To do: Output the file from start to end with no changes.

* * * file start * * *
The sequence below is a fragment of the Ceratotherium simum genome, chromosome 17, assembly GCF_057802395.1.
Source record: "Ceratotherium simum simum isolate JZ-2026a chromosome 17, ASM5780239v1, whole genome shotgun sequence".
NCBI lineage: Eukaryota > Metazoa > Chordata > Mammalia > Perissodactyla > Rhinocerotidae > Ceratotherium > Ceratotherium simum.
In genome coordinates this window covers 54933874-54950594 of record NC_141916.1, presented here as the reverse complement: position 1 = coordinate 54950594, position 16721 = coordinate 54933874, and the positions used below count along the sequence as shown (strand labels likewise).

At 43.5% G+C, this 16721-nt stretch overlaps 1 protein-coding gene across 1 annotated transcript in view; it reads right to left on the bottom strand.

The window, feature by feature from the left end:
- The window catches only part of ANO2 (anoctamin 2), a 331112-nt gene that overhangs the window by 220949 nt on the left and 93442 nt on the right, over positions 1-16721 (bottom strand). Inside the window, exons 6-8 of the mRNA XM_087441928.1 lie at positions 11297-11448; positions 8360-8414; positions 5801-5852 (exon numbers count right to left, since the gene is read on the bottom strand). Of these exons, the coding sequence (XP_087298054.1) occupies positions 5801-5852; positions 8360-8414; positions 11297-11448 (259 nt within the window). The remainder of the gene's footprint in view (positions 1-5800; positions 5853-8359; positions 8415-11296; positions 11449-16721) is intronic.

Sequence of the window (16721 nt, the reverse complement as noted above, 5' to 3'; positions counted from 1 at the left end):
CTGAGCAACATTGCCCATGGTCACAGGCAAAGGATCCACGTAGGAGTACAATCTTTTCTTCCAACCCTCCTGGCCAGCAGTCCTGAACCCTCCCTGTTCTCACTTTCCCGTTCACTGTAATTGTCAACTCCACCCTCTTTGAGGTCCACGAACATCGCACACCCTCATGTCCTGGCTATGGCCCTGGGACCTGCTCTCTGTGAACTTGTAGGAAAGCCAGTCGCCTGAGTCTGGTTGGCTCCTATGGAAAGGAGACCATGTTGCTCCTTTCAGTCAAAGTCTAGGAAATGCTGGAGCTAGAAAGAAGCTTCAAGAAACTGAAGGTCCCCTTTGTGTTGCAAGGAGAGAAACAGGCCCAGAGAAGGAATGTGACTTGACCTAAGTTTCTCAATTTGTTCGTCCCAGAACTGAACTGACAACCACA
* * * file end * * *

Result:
The sequence below is a fragment of the Ceratotherium simum genome, chromosome 17, assembly GCF_057802395.1.
Source record: "Ceratotherium simum simum isolate JZ-2026a chromosome 17, ASM5780239v1, whole genome shotgun sequence".
NCBI lineage: Eukaryota > Metazoa > Chordata > Mammalia > Perissodactyla > Rhinocerotidae > Ceratotherium > Ceratotherium simum.
In genome coordinates this window covers 54933874-54950594 of record NC_141916.1, presented here as the reverse complement: position 1 = coordinate 54950594, position 16721 = coordinate 54933874, and the positions used below count along the sequence as shown (strand labels likewise).

At 43.5% G+C, this 16721-nt stretch overlaps 1 protein-coding gene across 1 annotated transcript in view; it reads right to left on the bottom strand.

The window, feature by feature from the left end:
- The window catches only part of ANO2 (anoctamin 2), a 331112-nt gene that overhangs the window by 220949 nt on the left and 93442 nt on the right, over positions 1-16721 (bottom strand). Inside the window, exons 6-8 of the mRNA XM_087441928.1 lie at positions 11297-11448; positions 8360-8414; positions 5801-5852 (exon numbers count right to left, since the gene is read on the bottom strand). Of these exons, the coding sequence (XP_087298054.1) occupies positions 5801-5852; positions 8360-8414; positions 11297-11448 (259 nt within the window). The remainder of the gene's footprint in view (positions 1-5800; positions 5853-8359; positions 8415-11296; positions 11449-16721) is intronic.

Sequence of the window (16721 nt, the reverse complement as noted above, 5' to 3'; positions counted from 1 at the left end):
CTGAGCAACATTGCCCATGGTCACAGGCAAAGGATCCACGTAGGAGTACAATCTTTTCTTCCAACCCTCCTGGCCAGCAGTCCTGAACCCTCCCTGTTCTCACTTTCCCGTTCACTGTAATTGTCAACTCCACCCTCTTTGAGGTCCACGAACATCGCACACCCTCATGTCCTGGCTATGGCCCTGGGACCTGCTCTCTGTGAACTTGTAGGAAAGCCAGTCGCCTGAGTCTGGTTGGCTCCTATGGAAAGGAGACCATGTTGCTCCTTTCAGTCAAAGTCTAGGAAATGCTGGAGCTAGAAAGAAGCTTCAAGAAACTGAAGGTCCCCTTTGTGTTGCAAGGAGAGAAACAGGCCCAGAGAAGGAATGTGACTTGACCTAAGTTTCTCAATTTGTTCGTCCCAGAACTGAACTGACAACCACA